A Portrait Says…
Updated: Dec 29, 2020
The first time I tried to get my students to think about what was ‘expression worthy’, I made up a graphic organizer to help them brainstorm as much as they could think about their subject (often themselves). This resulted in a lot of fairly superficial preferences and pet peeves…”I like Starbucks and Axe body spray is gross”. OK, that might have been me.
The first year or two that I did this project, most of the portraits were 2D pencil crayon numbers with a person in the center and a bunch of objects representing what they liked floating around their heads. I figured I might have been pushing them too much for their age (12 and 13), so I focussed on getting them to look at ways to integrate these symbols into the setting; have the person outside of a Starbucks holding her nose as someone else in the background sprays Axe. The next step was having the conversation to the effect that pencil crayon does not highlight everyone’s strengths. If you are rushing to get through something, pencil crayon, much like a younger sibling will rat you out every time. It takes patience to keep it neat, and even more to use it effectively. This spun off into me realizing that I needed to do techniques classes for every medium we used (seems like a no brainer now, but I was still a fairly new teacher).
I moved the portrait project to later in the year, after we had had the chance to try a bunch of media, and really explore the properties, pros and cons. Gradually I started to see students making much better choices for them. Someone who is fast and furious tends to lean more towards either oil or chalk pastel. Those who favour precision tend to like ink, water colour and pencil crayon. My more kinesthetic kids started to build their portraits. That’s when it really started to take off.
I started spending more time on art history, growing a whole unit on portraiture throughout history and across cultures. I’m still adding to it every year. We look at artist intent, and what cues you to make these inferences (and I throw in lots of salacious details about the artist or time period). That’s when I realized that I hadn’t been pushing kids past their developmental ability, I just hadn’t figured out how to scaffold them enough to get there.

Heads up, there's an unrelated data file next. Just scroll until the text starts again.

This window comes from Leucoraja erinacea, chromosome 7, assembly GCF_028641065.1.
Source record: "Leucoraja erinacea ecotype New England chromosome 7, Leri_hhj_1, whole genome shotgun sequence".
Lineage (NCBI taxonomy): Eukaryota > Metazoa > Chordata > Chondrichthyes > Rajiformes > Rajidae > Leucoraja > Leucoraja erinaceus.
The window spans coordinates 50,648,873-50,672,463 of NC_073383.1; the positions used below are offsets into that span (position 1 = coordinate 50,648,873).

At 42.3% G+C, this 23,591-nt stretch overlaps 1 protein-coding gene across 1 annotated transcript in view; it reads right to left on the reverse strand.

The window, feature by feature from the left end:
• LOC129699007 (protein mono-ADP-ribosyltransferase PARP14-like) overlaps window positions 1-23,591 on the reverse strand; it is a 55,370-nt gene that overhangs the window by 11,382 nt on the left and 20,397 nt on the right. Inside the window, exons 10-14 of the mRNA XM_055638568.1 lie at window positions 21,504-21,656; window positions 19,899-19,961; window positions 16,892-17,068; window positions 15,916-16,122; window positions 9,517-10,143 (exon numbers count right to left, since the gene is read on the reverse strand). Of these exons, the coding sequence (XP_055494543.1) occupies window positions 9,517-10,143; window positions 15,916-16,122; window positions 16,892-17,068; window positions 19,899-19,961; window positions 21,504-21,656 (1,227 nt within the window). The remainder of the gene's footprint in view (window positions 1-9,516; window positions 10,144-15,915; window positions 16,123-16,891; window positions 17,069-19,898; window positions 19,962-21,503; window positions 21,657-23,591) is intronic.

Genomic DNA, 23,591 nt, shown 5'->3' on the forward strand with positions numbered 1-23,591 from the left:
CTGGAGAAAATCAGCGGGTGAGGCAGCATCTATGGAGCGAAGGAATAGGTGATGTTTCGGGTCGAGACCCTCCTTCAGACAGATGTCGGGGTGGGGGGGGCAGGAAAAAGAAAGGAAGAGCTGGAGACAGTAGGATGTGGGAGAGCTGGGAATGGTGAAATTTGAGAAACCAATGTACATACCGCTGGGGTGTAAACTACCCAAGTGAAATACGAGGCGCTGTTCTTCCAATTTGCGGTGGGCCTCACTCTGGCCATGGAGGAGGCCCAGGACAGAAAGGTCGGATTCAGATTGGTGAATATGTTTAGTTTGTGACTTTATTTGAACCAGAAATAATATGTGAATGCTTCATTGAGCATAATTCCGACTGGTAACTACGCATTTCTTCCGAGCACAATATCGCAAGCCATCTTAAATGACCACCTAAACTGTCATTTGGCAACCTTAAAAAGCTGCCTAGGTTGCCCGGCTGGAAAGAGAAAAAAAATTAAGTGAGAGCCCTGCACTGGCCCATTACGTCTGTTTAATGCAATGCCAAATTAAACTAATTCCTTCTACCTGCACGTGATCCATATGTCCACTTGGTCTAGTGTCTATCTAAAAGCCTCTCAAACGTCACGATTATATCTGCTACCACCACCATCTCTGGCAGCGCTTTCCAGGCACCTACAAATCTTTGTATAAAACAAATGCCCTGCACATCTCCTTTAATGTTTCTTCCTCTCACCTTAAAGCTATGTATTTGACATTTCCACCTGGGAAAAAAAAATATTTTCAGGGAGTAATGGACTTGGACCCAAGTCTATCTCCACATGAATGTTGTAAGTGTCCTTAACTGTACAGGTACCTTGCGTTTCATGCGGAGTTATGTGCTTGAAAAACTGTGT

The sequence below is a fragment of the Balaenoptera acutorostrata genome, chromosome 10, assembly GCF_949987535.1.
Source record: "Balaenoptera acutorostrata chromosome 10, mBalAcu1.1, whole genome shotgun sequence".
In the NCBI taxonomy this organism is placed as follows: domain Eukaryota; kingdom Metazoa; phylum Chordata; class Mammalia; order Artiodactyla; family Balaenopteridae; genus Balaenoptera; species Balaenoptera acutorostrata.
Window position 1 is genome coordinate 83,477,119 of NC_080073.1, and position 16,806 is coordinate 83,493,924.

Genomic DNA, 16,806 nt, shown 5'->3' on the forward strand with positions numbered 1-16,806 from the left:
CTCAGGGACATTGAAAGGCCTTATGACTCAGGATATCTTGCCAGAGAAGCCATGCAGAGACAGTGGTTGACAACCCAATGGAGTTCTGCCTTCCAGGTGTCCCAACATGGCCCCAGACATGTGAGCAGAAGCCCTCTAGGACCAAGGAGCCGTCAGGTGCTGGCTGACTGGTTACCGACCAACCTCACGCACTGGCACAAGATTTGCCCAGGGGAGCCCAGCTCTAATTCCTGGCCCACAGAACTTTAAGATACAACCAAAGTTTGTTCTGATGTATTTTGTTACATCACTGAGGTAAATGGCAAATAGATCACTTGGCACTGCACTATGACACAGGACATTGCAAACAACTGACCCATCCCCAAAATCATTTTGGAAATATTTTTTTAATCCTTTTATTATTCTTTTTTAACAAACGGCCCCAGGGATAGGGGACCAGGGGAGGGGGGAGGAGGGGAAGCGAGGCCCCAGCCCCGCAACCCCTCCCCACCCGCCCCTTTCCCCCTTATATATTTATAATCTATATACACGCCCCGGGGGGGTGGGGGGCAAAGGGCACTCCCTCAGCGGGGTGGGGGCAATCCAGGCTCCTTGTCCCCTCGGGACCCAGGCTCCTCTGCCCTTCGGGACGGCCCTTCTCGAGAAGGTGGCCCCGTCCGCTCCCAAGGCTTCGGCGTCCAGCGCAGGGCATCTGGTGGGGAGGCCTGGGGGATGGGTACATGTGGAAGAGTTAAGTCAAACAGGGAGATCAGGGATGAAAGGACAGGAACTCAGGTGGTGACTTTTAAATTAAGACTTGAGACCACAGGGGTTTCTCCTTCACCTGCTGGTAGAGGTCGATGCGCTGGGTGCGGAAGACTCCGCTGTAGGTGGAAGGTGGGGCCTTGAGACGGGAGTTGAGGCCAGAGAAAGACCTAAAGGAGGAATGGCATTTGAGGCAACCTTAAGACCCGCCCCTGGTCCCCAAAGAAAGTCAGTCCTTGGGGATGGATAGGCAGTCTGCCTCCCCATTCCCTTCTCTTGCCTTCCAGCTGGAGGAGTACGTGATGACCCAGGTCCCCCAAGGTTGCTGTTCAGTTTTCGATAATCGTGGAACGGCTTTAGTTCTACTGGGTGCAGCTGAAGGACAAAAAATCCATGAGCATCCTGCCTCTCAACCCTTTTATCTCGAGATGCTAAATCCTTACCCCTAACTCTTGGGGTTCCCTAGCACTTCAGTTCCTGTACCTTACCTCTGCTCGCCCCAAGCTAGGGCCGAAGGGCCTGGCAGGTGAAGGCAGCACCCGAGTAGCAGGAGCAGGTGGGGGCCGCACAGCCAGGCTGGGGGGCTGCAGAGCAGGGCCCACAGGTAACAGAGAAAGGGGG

Now by the time we get to this project, we have looked at A LOT of portraits, talked extensively about what the artist was likely trying to express, and how they can tell. We even talk about what they could do to change the ‘message’ about the subject (change angle, facial expression, focal point, lighting). Looking at samples of ‘same subject, different artist’ is very useful for this. They have all tried many media including a couple types of sculpture. I conference with everybody once they have answered the following questions;
Who is your subject?
What do you want to express about them?
What metaphor will connect with your audience?
What media is the best choice for you and for what you want to express?
I’m not saying that every student loves this and sails through it. It’s hard. But I find that overall, I get the most creative things from them in this really hard unit. I’ve had performance art, installation pieces, many variations on mixed media, music composed and videos created. They blow me away. Sometimes they make me cry (here I’m thinking of a lovely piece done by a student to commemorate a deceased family member). Some are really funny, some are great ideas that don’t necessarily work out the way the artist intended. That’s cool. That’s life.
The piece I am featuring in this post is done by a former student, Simon. He is also one hell of a slam poet. He used ink, paint, and collage. I love the layered imagery. It’s not a happy piece, but it’s rawness connects with a lot of kids at that age in particular. Thank you Simon for letting me put this online.